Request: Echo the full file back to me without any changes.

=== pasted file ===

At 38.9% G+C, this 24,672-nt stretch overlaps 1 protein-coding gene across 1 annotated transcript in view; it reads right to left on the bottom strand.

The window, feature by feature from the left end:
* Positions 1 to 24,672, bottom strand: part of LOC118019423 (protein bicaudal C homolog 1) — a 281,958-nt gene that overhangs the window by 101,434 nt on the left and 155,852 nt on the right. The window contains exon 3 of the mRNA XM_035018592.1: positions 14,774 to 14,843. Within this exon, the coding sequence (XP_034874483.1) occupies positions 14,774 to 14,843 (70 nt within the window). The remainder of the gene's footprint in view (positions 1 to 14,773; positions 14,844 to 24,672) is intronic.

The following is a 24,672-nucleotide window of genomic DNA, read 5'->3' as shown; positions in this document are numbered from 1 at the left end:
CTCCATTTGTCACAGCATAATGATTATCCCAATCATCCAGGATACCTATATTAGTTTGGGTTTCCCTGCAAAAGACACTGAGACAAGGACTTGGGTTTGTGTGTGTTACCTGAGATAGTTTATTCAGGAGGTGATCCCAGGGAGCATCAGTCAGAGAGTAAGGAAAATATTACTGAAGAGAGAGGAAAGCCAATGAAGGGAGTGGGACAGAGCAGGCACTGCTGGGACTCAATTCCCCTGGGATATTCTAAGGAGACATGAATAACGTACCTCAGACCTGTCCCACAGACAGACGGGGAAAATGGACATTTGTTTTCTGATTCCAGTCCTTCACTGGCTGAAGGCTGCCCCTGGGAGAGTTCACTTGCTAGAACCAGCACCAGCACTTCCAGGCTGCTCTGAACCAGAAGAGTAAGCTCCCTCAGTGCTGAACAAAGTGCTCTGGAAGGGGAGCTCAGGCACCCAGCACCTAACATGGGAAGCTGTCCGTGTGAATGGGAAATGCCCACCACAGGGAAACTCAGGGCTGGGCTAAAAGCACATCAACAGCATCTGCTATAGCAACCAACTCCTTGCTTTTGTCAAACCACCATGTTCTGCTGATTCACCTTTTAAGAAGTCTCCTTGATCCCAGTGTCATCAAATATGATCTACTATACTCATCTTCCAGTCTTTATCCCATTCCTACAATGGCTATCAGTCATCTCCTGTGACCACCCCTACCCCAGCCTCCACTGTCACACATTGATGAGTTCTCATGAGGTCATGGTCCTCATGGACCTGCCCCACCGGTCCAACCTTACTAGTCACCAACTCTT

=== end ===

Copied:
At 38.9% G+C, this 24,672-nt stretch overlaps 1 protein-coding gene across 1 annotated transcript in view; it reads right to left on the bottom strand.

The window, feature by feature from the left end:
* Positions 1 to 24,672, bottom strand: part of LOC118019423 (protein bicaudal C homolog 1) — a 281,958-nt gene that overhangs the window by 101,434 nt on the left and 155,852 nt on the right. The window contains exon 3 of the mRNA XM_035018592.1: positions 14,774 to 14,843. Within this exon, the coding sequence (XP_034874483.1) occupies positions 14,774 to 14,843 (70 nt within the window). The remainder of the gene's footprint in view (positions 1 to 14,773; positions 14,844 to 24,672) is intronic.

The following is a 24,672-nucleotide window of genomic DNA, read 5'->3' as shown; positions in this document are numbered from 1 at the left end:
CTCCATTTGTCACAGCATAATGATTATCCCAATCATCCAGGATACCTATATTAGTTTGGGTTTCCCTGCAAAAGACACTGAGACAAGGACTTGGGTTTGTGTGTGTTACCTGAGATAGTTTATTCAGGAGGTGATCCCAGGGAGCATCAGTCAGAGAGTAAGGAAAATATTACTGAAGAGAGAGGAAAGCCAATGAAGGGAGTGGGACAGAGCAGGCACTGCTGGGACTCAATTCCCCTGGGATATTCTAAGGAGACATGAATAACGTACCTCAGACCTGTCCCACAGACAGACGGGGAAAATGGACATTTGTTTTCTGATTCCAGTCCTTCACTGGCTGAAGGCTGCCCCTGGGAGAGTTCACTTGCTAGAACCAGCACCAGCACTTCCAGGCTGCTCTGAACCAGAAGAGTAAGCTCCCTCAGTGCTGAACAAAGTGCTCTGGAAGGGGAGCTCAGGCACCCAGCACCTAACATGGGAAGCTGTCCGTGTGAATGGGAAATGCCCACCACAGGGAAACTCAGGGCTGGGCTAAAAGCACATCAACAGCATCTGCTATAGCAACCAACTCCTTGCTTTTGTCAAACCACCATGTTCTGCTGATTCACCTTTTAAGAAGTCTCCTTGATCCCAGTGTCATCAAATATGATCTACTATACTCATCTTCCAGTCTTTATCCCATTCCTACAATGGCTATCAGTCATCTCCTGTGACCACCCCTACCCCAGCCTCCACTGTCACACATTGATGAGTTCTCATGAGGTCATGGTCCTCATGGACCTGCCCCACCGGTCCAACCTTACTAGTCACCAACTCTT